Erich S. Gruen

Erich Stephen Gruen (/ˈɡrən/; German: [ˈɡʀuːən]; born May, 1935, in Vienna, Austria) is an American classicist and ancient historian. He was the Gladys Rehard Wood Professor of History and Classics at the University of California, Berkeley, where he taught full-time from 1966 until 2008. He served as president of the American Philological Association in 1992.


Born in Vienna, he received BAs from Columbia University and Oxford University, and the PhD from Harvard University, in 1964. He also received the prestigious Rhodes Scholarship.[1]

His earlier work focussed on the later Roman Republic, and culminated in The Last Generation of the Roman Republic, a work often cited as a response to Ronald Syme's The Roman Revolution. Gruen's argument is that the Republic was not in decay, and so not necessarily in need of "rescue" by Caesar Augustus and the institutions of the Empire. He later worked on the Hellenistic period and on Judaism in the classical world.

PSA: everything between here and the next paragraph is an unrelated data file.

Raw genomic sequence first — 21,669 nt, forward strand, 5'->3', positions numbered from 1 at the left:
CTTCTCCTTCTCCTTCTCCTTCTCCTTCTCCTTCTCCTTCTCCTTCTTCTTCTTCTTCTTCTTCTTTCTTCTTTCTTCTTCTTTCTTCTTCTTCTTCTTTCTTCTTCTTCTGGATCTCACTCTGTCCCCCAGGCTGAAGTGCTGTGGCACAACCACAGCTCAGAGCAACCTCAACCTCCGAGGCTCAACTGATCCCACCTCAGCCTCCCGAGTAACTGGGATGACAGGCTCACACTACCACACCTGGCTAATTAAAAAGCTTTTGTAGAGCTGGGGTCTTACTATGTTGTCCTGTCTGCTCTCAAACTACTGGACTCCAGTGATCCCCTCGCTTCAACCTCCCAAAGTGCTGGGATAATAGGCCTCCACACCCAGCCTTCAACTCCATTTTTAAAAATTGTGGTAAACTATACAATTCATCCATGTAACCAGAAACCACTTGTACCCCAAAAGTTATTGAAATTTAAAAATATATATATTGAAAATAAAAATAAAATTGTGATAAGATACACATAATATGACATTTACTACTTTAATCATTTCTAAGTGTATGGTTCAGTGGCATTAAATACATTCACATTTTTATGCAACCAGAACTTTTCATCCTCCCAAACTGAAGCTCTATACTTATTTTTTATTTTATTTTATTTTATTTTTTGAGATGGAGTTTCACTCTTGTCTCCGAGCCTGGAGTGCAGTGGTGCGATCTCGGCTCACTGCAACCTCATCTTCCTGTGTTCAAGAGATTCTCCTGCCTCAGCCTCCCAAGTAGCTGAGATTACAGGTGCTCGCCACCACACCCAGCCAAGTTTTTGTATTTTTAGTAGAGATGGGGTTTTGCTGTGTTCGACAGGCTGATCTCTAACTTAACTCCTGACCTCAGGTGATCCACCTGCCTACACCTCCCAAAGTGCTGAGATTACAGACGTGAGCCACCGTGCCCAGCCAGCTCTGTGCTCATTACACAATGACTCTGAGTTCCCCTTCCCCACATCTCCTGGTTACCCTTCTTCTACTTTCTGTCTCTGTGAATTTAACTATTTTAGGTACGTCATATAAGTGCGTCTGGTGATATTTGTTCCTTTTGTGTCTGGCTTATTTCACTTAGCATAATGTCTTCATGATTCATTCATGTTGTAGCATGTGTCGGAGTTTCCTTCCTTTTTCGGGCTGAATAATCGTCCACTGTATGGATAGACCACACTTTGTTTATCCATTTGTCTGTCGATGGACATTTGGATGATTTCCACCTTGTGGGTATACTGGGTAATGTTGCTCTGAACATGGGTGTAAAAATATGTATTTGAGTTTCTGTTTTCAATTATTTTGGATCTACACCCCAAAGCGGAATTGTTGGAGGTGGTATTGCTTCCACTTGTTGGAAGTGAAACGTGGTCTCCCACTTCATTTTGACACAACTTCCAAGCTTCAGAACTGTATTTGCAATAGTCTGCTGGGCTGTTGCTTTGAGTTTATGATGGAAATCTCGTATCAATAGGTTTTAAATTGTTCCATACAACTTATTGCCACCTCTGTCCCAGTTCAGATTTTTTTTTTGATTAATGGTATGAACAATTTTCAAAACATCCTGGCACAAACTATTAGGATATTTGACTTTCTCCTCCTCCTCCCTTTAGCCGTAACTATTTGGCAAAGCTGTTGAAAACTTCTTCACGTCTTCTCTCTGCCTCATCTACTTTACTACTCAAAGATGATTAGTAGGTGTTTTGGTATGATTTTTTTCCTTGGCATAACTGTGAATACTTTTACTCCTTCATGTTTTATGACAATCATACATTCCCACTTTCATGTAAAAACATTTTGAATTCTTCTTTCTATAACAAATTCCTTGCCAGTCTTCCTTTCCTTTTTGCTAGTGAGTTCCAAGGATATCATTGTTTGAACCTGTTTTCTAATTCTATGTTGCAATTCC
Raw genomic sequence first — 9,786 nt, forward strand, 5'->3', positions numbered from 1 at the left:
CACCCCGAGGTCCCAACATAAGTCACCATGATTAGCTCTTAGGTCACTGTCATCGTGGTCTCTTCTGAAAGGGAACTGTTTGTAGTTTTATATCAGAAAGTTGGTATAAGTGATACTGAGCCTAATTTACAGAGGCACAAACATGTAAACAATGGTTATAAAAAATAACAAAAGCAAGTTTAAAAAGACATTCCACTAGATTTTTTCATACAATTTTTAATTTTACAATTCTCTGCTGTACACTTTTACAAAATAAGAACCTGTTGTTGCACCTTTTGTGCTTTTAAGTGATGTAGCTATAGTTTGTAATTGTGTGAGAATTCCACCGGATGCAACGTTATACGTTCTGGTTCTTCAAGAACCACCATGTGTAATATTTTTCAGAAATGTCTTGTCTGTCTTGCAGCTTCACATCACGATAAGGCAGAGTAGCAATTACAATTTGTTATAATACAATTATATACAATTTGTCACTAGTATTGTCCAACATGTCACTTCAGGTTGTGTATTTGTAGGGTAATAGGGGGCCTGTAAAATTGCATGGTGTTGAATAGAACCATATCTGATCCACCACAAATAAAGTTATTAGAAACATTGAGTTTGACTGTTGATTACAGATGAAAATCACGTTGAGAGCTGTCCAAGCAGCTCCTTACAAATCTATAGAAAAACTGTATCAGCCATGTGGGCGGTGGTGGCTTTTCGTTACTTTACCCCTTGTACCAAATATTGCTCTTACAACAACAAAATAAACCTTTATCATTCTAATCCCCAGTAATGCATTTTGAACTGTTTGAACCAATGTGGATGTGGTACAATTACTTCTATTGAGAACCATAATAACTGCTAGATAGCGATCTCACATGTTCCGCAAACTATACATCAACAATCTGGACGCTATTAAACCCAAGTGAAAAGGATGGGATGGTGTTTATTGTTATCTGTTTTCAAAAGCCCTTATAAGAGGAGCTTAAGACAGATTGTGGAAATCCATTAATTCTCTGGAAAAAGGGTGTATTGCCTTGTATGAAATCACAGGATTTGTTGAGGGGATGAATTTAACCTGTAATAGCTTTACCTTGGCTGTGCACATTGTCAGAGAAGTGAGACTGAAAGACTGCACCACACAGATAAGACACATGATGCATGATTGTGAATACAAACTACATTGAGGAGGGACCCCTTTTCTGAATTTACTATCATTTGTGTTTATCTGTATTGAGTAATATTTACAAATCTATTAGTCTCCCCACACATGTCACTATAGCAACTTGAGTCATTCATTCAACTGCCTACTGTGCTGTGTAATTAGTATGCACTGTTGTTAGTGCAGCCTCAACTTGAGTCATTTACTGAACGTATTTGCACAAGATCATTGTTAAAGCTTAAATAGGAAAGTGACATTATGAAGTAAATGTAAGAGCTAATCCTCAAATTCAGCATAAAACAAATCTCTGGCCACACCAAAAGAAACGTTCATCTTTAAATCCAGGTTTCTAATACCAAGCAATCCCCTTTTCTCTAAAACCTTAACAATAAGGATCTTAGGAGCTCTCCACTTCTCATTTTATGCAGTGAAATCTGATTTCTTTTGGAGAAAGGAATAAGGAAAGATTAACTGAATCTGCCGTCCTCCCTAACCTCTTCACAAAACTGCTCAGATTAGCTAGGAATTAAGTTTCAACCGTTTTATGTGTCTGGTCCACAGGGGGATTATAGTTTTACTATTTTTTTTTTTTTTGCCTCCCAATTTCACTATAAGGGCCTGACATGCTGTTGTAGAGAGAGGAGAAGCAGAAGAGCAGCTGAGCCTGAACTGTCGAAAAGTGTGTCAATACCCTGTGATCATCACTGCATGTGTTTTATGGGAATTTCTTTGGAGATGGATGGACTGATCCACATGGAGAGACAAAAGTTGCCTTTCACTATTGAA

Gruen taught what was purportedly his final undergraduate lecture course, The Hellenistic World, in the Fall of 2006. Despite his retirement from full-time teaching, he continues to oversee doctoral dissertations and is widely sought for visiting professorships. In addition to U.C. Berkeley, Gruen has taught at Harvard University, the University of Colorado at Boulder, and Cornell University. He claims that his most inspirational teaching experience, however, was a brief stint instructing prisoners at San Quentin State Prison in the late 2000s.

Gruen received the Austrian Cross of Honour for Science and Art in 1998.[2]



  1. Levens, R.G.C., ed. (1964). Merton College Register 1900-1964. Oxford: Basil Blackwell. p. 490.
  2. "Reply to a parliamentary question" (pdf) (in German). p. 1219. Retrieved 2 November 2012.

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